Rory abducted and raped Hero in retaliation for Hero's fiance, Clay, raping a young slave, Zorah, who had borne him a child. And while the rape itself is not described graphically, there is no question but that this was a rape, not a so-called "forced seduction," as was fairly common in books of this vintage. There is a second night, as well, where the question of rape is somewhat less clear, but, nonetheless, I am going to assert that was a rape as well, as it is pretty clear that Hero did not consent on either occasion.
 
So, wow. Rape was a fairly common trope in books of this sort that were published in the 1970's, so if that is a deal breaker for you, dear reader, by all means skip this book. And, the idea that a woman would fall in love with, and agree to marry, the man who has abducted and raped her, even if he does feel really ashamed of it and even if she might've been developing warm feelings about him before he abducted and raped her, that is really a bridge too far for me, personally. But, on the other hand, the rape is really central to the narrative arc of this story, so while it is a deal breaker for me as far as Rory's character goes - no matter what, I can't root for the rapist - I am not sure that Kaye could've written this book without it.
 
This book raises so many questions for me, not the least of relates to writing fiction about abhorrent aspects of our shared historical past. What is the *right* way, if there is a right way, to handle that? Reading about characters who act or speak in concert prevailing attitudes that served to oppress women, native populations, black people or whoever the minority might have been is incredibly uncomfortable, and it can be perceived as defending those attitudes and practices themselves. But, at the same time, it is important to be historically accurate, and those attitudes and practices did prevail, and it does not help confront those attitudes to pretend that they didn't. As well, I do believe that it is important for authors to not shy away from tackling tough historical subjects. I would not say that this book glorifies the slave trade. But many of its characters do not condemn it.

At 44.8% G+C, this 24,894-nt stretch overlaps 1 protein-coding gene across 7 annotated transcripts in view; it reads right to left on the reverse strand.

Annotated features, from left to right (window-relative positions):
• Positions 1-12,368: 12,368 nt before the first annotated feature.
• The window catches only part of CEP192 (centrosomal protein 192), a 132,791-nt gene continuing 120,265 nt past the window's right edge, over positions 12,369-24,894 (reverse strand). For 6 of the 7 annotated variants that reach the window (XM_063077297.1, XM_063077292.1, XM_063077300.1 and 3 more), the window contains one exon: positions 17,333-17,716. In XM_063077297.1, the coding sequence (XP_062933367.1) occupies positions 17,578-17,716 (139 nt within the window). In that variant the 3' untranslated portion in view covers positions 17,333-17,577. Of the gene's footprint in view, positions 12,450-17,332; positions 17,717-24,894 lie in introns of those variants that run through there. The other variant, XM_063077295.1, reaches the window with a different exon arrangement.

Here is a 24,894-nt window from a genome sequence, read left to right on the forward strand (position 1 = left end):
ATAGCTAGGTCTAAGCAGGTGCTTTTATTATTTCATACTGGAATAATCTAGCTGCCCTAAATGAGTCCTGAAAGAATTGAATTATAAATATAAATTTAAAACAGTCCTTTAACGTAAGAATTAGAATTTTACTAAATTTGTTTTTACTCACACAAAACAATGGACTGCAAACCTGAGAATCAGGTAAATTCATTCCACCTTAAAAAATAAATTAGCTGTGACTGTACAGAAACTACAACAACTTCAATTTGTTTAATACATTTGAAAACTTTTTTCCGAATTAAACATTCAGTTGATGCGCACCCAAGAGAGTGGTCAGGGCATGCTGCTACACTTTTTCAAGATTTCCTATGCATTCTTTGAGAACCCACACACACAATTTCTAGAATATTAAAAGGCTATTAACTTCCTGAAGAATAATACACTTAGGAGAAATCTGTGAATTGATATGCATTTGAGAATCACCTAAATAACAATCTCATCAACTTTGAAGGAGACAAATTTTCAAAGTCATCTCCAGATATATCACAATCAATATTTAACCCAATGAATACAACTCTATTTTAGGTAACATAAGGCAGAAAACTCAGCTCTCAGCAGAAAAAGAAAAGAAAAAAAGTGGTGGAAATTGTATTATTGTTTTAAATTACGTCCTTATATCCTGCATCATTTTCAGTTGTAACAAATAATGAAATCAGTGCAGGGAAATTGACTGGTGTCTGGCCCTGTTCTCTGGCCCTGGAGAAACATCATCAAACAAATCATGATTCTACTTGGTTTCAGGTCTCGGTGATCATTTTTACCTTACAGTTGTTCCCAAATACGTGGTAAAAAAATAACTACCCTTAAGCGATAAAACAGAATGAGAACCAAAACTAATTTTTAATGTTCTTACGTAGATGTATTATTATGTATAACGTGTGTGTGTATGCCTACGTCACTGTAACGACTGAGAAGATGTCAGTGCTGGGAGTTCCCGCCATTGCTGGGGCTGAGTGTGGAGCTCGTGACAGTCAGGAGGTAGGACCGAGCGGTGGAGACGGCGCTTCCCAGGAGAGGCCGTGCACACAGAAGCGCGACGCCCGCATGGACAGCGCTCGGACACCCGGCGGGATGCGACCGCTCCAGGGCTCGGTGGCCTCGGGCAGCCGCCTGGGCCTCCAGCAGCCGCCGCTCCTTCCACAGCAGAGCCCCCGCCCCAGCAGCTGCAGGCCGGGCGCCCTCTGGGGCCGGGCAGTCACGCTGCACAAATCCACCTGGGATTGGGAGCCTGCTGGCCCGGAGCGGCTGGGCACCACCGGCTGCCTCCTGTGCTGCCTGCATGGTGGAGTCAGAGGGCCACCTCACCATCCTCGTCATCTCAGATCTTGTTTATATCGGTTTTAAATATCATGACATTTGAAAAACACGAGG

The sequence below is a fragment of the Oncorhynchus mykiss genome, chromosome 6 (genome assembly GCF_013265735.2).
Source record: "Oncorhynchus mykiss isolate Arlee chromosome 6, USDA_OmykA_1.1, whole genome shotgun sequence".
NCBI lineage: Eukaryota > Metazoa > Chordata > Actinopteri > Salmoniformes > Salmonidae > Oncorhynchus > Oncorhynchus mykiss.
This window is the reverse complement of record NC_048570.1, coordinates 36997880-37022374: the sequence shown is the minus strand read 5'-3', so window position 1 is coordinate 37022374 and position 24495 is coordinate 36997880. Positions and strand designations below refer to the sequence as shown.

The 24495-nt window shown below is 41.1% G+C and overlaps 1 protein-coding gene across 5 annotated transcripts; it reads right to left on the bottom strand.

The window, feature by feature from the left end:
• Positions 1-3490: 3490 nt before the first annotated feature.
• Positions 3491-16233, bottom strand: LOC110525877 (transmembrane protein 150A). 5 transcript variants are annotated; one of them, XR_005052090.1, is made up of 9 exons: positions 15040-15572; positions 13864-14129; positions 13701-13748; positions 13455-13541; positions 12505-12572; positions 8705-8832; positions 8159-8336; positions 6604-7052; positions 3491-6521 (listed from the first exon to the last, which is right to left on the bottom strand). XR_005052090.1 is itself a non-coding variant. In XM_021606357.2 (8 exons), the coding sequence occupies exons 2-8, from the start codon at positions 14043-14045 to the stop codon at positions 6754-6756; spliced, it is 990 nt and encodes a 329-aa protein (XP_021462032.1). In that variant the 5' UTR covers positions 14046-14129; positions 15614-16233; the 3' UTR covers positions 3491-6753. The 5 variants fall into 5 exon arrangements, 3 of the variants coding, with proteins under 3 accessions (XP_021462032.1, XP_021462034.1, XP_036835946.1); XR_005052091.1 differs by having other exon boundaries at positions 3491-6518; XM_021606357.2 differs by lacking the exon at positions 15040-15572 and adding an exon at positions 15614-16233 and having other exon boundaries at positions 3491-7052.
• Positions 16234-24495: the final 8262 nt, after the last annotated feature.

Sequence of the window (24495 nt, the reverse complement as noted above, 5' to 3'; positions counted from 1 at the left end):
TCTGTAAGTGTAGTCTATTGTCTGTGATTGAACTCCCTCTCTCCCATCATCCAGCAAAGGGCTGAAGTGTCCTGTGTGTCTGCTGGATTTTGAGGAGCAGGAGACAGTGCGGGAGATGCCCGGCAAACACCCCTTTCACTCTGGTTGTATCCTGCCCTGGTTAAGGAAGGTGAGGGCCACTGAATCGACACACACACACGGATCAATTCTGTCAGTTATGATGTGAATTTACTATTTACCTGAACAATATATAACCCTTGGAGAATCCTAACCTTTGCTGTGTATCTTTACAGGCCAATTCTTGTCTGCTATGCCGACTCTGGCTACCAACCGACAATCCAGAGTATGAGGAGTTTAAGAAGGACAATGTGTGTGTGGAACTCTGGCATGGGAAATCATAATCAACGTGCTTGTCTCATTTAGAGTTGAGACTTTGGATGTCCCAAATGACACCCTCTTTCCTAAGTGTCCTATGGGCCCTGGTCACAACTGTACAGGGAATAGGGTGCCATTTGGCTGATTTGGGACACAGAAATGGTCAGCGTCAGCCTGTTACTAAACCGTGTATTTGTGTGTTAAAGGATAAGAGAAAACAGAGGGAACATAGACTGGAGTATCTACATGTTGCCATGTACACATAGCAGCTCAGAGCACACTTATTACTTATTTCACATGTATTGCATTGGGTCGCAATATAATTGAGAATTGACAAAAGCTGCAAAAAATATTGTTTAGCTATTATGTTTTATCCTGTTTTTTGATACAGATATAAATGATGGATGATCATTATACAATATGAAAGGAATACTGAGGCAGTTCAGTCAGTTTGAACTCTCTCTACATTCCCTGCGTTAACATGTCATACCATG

To sum up, this book is super, super problematic with elements of colonialism, comment on the slave trade, white savior narratives, and rape. And in spite of all of that, it is also complicated, well-written and absolutely riveting.

Reading progress update: I've read 178 out of 553 pages.

Trade Wind - M.M. Kaye